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Hurricane Dennis and Taco Bell

Timothy Keene updates us from Shreveport, Louisiana.

It wasn’t what he said that sent me over the edge, but rather the situation I found myself in when he said it.

“What?”

“I found us a place to stay but it’s about an hour away and when we get there the guy won’t be home, but we have to eat his food or we’ll be looked as disrespectful. Oh, and in the morning we have to feed the kangaroo.”

This is not something you want to hear while waiting in line for a burrito at Taco Bell just after midnight in Shreveport, Louisiana, especially considering the previous couple of days. The three of us had started in Chicago and had been on the road for about eight days. I had been gone for a month at this point. I had left Portland in mid-June with no other goal then to tour the country and never stay in a hotel. This had taken me from Portland to Billings, to Salt Lake, Vegas, LA, and eventually to Chicago where I met up with the rest of “Team Awesome.” This was a name given to us by God for being so, well, awesome.

After Chicago we ended up in Toronto where we stayed in an abandoned Mormon Missionary’s apartment that was still covered in phone numbers of possible converts. The next day we dressed up in Spiderman and squirrel costumes and entertained the tourists at Niagara Falls. That night we slept in a 17-acre mansion in Boston, owned by the same gentleman who co-owned “The National Enquirer.” From there we headed to New York and more specifically, the South Bronx. Our contact lived in illegal apartments down a couple of alleys next to a bridge. We spent the evening on a rooftop in Brooklyn watching fireworks with the employees of the legendary rock club CBGB. This would prove to be one of the last employee parties they ever had, as they closed a few months later. Eventually we found ourselves barreling through the Florida panhandle trying to outrace a hurricane.

We had heard the warnings that Hurricane Dennis would be making landfall on Sunday around noon, so we figured as long as we were out of it’s path by Saturday night then all would be well. This was a slight miscalculation that was realized immediately upon leaving Orlando. It turns out that hurricanes are really big, who knew? And being that they are really big, the outer bands of rain and wind can hit twenty-four hours before the actual hurricane part of the hurricane. So for sixteen hours we (and by we, I mean me because I figured if it was my idea to drive through a hurricane, I should probably be the one to do it) drove through blinding rain while listening to the news of tornadoes touching down behind us and flooding beginning in front of us.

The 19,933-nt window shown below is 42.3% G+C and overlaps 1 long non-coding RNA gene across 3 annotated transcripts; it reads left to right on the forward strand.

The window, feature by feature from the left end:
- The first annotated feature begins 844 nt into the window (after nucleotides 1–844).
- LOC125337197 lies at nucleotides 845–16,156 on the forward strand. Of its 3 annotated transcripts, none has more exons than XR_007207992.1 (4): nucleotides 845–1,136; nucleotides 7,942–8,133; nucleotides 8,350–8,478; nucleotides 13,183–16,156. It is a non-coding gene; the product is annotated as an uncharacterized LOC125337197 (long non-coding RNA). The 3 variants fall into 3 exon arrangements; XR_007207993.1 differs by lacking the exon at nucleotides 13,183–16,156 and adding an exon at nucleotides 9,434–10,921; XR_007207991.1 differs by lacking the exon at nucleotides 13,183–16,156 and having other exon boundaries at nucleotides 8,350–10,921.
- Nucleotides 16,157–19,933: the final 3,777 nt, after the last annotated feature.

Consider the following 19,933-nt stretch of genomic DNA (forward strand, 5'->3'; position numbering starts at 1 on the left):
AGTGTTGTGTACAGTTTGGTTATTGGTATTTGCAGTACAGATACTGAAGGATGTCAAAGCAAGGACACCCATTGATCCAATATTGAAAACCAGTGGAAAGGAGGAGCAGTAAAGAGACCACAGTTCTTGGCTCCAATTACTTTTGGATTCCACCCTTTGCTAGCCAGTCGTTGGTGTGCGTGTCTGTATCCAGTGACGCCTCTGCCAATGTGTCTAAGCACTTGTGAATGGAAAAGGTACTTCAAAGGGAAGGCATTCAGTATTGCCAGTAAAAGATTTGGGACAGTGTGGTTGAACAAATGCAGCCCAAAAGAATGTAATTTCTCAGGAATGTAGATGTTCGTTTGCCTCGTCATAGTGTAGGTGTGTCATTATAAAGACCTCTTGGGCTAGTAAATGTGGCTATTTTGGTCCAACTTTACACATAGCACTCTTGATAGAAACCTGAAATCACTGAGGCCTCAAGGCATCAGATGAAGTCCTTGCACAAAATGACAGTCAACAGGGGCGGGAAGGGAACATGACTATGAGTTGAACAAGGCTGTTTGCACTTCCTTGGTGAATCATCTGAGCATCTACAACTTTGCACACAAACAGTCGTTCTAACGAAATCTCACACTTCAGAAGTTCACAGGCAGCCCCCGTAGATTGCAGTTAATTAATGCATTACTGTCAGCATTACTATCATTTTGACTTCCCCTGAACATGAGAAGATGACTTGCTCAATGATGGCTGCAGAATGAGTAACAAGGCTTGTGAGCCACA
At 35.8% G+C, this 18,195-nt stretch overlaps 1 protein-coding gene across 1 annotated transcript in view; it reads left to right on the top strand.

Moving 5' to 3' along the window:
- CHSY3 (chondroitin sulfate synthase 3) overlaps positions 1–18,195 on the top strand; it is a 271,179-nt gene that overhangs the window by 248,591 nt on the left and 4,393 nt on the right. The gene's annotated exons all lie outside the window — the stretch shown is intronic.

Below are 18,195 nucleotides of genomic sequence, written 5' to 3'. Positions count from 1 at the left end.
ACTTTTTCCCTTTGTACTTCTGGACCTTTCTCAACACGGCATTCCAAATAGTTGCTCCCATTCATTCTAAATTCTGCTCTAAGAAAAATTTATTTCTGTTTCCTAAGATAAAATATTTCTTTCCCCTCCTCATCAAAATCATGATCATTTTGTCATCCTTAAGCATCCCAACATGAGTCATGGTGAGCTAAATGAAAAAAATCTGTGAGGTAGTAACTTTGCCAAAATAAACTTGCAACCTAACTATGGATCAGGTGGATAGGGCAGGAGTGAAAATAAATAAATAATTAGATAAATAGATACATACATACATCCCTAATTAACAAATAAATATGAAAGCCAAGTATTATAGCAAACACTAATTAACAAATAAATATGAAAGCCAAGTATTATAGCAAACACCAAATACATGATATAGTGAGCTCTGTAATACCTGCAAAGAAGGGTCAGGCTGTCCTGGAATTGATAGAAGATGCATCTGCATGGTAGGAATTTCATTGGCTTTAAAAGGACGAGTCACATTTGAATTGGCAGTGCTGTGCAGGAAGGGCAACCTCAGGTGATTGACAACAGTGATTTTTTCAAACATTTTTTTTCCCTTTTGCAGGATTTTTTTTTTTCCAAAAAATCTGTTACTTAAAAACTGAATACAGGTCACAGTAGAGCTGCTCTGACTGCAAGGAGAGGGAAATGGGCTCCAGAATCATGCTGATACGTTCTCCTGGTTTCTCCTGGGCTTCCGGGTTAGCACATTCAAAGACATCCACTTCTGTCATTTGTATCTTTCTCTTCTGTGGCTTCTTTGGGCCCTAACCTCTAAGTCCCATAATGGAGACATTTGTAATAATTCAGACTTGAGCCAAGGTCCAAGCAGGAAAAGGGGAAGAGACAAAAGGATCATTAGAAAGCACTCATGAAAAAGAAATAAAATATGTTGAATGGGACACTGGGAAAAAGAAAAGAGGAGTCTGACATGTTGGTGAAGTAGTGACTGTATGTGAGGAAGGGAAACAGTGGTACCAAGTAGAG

I don’t know the reason we went to Shreveport. Maybe because by the time we were out of danger from the storm we were learning that there were no hotel rooms left in the state of Louisiana. Shreveport seemed to be the best bet considering the casinos. Yes, evidently Shreveport was a bit of a gambling town and where do evacuees go when they’re forced out of their homes by wind, flooding, and torrential rains? You guessed it, the craps table. The cheapest hotel room available was over $300 for the night.

Thus how we ended up at Taco Bell. Because, after all, we knew Taco Bell. Every other part of the trip had messed with our brains. Mormons, mansions, and hurricanes were not exactly part of our mindset. Taco Bell, however, had grilled stuffed burritos that we were very familiar with. So there I am, standing in line trying to decide between a Chalupa and a Cheesy Gordita Crunch and he has the nerve to say that.

“We have to feed the kangaroo?”

“Yeah.”

“Mike, what the hell is wrong with you? Don’t come in here talking nonsense about kangaroos after the day I’ve had. Now go outside and find out what the hell is going on then come back in here. I’m going to get a taco. Please don’t bother me until I’ve had a taco.”

It turns out Mike’s Uncle had contacted a friend in Tyler, TX that owned a petting zoo and upon finding out our situation, had put in a call for us. So twenty minutes and two tacos later we were off to The Funny Farm Petting Zoo, “Where Our Babies are Your Babies” (actual name, actual slogan). It turns out it wasn’t just the kangaroo we had to feed but the camel as well. So I dressed up as a squirrel and it tried to eat my head. Then I picked up the kangaroo by its tail and it tried to attack me. Then a bunch of other stuff happened. Then a month later I came home to a five-foot wide moldy bread dough ring in my kitchen.

Lesson: Don’t leave your house…ever!

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